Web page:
Therapy, a definition...

The service offered on this website is defined as ‘therapy’ because both disciplines of counselling and psychotherapy are used, depending on what is needed and negotiated between the person and the practitioner.

BACP (see LINKS) considers both counselling and psychotherapy to be equal in value and as yet there are no agreed distinctions between these two. Two practitioners could be working in the same way but depending on the terminology used in their respective trainings for example, one could consider themselves a counsellor and the other a psychotherapist. A ‘counsellor’ might say they are working ‘psychotherapeutically’ with someone when exploration deepens. A ‘psychotherapist’ on the other hand might concentrate on a pressing everyday problem like communication, without the need to refer the person to a ‘counsellor’. In reality both ‘counsellors’ and ‘psychotherapists’ work with life and mental health.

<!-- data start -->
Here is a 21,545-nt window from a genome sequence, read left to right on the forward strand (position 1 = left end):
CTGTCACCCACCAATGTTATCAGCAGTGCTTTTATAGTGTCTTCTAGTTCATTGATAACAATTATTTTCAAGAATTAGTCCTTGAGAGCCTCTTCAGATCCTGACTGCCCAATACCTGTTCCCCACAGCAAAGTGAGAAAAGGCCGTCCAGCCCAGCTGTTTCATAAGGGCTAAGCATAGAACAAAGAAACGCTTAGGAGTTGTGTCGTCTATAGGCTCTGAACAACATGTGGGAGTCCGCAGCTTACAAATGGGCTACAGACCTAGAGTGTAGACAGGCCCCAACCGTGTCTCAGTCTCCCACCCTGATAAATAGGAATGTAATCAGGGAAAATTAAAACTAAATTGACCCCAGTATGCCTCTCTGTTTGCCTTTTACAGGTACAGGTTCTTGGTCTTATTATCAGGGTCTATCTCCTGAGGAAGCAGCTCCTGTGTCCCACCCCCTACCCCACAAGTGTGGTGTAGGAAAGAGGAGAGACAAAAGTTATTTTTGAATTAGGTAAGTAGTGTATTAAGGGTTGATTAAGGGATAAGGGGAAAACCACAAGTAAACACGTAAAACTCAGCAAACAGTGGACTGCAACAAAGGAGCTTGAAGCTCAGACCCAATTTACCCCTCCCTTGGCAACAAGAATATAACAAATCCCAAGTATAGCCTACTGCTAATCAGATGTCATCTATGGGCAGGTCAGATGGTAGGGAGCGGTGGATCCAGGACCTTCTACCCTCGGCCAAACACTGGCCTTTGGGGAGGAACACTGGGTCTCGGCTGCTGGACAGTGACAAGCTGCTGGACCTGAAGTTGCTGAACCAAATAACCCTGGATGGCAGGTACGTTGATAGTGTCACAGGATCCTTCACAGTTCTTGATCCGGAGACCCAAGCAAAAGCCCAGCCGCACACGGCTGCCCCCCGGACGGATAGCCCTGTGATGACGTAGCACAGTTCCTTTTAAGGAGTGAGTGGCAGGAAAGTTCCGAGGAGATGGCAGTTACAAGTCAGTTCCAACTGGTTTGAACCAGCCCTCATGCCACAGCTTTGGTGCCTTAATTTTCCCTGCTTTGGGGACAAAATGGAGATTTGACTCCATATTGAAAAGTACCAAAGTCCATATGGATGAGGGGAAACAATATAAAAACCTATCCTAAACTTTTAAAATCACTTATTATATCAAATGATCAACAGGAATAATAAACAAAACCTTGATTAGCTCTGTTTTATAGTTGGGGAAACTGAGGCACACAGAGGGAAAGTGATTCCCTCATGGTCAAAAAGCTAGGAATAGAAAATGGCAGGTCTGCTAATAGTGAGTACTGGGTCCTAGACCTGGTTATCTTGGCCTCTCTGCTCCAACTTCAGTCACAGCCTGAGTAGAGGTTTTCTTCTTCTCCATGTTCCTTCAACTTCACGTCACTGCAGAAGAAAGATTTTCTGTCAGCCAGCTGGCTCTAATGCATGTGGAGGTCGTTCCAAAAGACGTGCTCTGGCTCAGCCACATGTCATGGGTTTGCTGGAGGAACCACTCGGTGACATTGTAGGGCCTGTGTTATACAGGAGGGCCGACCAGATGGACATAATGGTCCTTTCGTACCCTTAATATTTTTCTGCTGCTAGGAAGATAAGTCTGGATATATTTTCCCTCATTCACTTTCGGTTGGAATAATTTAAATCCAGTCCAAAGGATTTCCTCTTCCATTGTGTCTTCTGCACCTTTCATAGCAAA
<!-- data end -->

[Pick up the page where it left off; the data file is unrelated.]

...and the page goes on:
For safe practice, organisations like BACP have set ethical frameworks for their members to adhere to. This is why it’s important to check your therapist’s membership and registration so that if you needed to make a complaint, your voice would be heard and you’d be taken seriously.

Short-term or long-term?

The length of therapy normally depends on factors such as what you’re looking for, your personality, the therapist’s training, and of course your budget.

Short-term or brief therapy is typically around 4 to 12 sessions. It is focused work with regular reviewing. Universities and doctors’ surgeries are among places in the UK that provide this type of service.

The advantage of short-term therapy is that the focus is clear and the work is managed in bite-size chunks. Once clarified and reality-checked, goals are achievable.

Long-term therapy (several months to several years) is offered by many practitioners to people who want to deal with issues in some depth. An advantage of long-term therapy is that it allows a greater space for exploration and a more profound understanding of oneself and others, with the therapist’s support.

Both short-term and long-term therapies are available, but there’s no need to commit to either. People normally work out what suits them best over the first few sessions.

If you want to know more please click the top buttons, or click here if you wish to use the confidential online or face to face therapy service.

 

 

 

 
© Maryam Best